BEIJING (Reuters) - China’s largely rubber stamp parliament is likely to close a loophole when it meets next week to ban officials from getting around corruption allegations by claiming money received was simply a gift, a state-run newspaper said on Tuesday.
Currently, officials can defend themselves from accusations of receiving bribes by saying money or other goods received, like luxury watches or bags, were just a present from a friend, the official China Daily reported.
It is only considered a crime if a link can be made to some sort of abuse of power, it said.
President Xi Jinping has launched a sweeping campaign against deep-seated graft since assuming office last year, warning, like others before him, that the Communist Party’s very survival is at stake.
Xi has vowed to take down high-flying “tigers” as well as lowly “flies” in an anti-graft campaign that has felled Zhou Yongkang, once the powerful domestic security tsar, as well as Jiang Jiemin, the former top regulator of state-owned firms.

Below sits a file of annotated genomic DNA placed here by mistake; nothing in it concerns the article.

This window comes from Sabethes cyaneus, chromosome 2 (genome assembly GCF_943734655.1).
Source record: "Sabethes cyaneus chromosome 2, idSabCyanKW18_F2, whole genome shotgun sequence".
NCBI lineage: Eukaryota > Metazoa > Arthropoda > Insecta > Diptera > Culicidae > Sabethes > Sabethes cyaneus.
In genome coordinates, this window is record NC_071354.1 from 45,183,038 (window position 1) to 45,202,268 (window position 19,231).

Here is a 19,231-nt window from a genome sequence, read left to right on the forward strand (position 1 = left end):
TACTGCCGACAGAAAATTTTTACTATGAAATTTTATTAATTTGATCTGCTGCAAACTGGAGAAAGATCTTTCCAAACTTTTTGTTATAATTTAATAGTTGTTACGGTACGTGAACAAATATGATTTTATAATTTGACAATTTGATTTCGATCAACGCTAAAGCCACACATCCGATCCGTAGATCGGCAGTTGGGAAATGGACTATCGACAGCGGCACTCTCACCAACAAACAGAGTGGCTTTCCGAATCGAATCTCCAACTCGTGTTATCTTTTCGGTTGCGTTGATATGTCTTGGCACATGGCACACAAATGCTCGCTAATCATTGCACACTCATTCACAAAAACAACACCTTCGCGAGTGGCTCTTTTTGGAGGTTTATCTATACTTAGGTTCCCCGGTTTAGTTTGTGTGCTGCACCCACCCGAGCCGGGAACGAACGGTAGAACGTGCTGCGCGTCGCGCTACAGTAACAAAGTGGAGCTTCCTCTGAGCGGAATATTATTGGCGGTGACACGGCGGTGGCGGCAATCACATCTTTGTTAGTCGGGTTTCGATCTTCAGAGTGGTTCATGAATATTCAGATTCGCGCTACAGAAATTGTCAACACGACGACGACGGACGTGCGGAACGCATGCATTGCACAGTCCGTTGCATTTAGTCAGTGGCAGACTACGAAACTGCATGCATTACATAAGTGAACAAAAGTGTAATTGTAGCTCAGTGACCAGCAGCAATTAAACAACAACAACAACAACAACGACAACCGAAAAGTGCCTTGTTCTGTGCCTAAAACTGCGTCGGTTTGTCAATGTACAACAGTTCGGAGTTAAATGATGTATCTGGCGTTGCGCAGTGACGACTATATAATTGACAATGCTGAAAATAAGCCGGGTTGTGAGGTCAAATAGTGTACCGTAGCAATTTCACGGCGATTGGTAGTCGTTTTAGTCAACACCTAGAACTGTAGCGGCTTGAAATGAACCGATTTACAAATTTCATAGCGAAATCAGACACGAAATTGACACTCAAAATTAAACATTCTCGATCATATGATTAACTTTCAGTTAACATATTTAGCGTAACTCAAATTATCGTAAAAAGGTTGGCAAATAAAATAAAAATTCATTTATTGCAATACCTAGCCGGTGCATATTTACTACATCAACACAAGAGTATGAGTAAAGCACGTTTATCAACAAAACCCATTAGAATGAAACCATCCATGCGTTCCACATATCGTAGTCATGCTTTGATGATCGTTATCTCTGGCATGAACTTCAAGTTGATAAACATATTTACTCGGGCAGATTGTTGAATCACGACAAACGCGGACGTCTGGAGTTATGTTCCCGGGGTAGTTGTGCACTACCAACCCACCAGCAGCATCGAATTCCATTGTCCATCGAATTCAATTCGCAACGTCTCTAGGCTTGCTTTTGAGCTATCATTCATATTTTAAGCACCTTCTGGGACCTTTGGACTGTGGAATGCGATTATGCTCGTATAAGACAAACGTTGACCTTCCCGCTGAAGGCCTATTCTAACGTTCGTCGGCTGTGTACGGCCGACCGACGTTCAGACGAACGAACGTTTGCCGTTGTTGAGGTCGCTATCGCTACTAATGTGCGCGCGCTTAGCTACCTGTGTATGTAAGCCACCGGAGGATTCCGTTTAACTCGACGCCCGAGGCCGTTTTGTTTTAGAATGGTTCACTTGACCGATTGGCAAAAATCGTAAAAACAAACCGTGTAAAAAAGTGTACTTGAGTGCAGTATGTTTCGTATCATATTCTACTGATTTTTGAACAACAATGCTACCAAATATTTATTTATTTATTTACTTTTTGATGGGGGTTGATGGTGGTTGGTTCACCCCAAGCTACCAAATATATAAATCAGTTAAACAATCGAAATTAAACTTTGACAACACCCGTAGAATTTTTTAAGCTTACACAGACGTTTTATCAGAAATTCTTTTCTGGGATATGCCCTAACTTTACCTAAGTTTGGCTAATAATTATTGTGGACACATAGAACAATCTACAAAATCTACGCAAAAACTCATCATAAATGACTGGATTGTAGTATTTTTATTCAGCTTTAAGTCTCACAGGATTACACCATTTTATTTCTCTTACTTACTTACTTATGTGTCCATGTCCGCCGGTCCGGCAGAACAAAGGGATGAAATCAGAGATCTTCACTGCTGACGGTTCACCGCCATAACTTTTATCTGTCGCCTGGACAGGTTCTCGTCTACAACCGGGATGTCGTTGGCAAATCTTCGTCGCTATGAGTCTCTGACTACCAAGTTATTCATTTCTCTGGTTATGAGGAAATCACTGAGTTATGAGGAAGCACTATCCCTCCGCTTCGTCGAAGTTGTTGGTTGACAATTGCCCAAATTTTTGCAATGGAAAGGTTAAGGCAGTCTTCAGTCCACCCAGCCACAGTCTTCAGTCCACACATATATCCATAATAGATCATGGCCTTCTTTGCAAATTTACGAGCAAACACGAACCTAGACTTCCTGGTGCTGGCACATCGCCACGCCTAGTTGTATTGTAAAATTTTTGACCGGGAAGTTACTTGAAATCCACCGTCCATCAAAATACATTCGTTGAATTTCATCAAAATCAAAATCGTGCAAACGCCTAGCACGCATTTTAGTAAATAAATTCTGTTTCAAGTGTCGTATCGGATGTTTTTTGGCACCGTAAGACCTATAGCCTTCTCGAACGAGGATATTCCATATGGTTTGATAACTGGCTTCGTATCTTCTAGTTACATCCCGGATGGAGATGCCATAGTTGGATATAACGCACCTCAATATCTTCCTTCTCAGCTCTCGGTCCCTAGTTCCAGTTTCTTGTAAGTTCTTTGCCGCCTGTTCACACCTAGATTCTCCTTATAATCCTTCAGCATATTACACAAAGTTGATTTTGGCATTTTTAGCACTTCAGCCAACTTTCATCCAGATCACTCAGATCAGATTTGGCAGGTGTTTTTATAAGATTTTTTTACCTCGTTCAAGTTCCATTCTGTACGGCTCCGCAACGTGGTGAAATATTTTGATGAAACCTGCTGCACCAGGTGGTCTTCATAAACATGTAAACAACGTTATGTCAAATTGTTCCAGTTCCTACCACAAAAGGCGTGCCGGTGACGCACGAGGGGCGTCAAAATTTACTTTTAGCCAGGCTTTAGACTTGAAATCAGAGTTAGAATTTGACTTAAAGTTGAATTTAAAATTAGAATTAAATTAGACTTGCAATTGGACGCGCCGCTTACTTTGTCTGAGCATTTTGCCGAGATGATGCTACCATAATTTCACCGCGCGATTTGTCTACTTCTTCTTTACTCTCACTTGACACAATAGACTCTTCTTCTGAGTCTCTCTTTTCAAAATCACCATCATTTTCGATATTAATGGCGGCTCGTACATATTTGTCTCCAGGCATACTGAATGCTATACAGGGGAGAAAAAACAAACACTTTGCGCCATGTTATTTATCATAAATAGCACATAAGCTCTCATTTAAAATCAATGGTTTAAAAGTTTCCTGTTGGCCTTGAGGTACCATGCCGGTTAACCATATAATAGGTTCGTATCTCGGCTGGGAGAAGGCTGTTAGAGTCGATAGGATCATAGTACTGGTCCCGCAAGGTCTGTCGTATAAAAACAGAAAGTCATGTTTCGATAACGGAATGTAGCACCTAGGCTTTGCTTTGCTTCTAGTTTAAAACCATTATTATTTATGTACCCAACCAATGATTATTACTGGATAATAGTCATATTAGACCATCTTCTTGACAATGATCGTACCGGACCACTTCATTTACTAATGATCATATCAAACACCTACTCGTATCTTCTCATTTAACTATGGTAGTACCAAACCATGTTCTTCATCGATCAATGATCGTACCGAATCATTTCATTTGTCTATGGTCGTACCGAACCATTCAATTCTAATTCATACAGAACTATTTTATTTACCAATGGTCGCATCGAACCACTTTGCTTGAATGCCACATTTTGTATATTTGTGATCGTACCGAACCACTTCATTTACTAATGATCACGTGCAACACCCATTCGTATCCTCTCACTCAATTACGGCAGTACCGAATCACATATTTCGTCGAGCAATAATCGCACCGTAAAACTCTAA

The gift rules will probably be changed at a regular meeting of the National People’s Congress opening on Oct. 27, the newspaper said.
“The draft is likely to deem that accepting gifts or money of a considerable amount would be punishable for all government officials,” it added.
“The draft proposal will discuss the possibility of handing down punishment to public servants for accepting goods or money of a certain amount without a direct link to misconduct.”
The amendment is almost certain to be approved as state media generally does not flag such changes if they are not going to be passed.
Under the present system, gifts are meant to be handed over to the government within a month of being received, and some provinces have even set up special bank accounts to handle such money, the newspaper said.
Reporting by Ben Blanchard; Editing by Michael Perry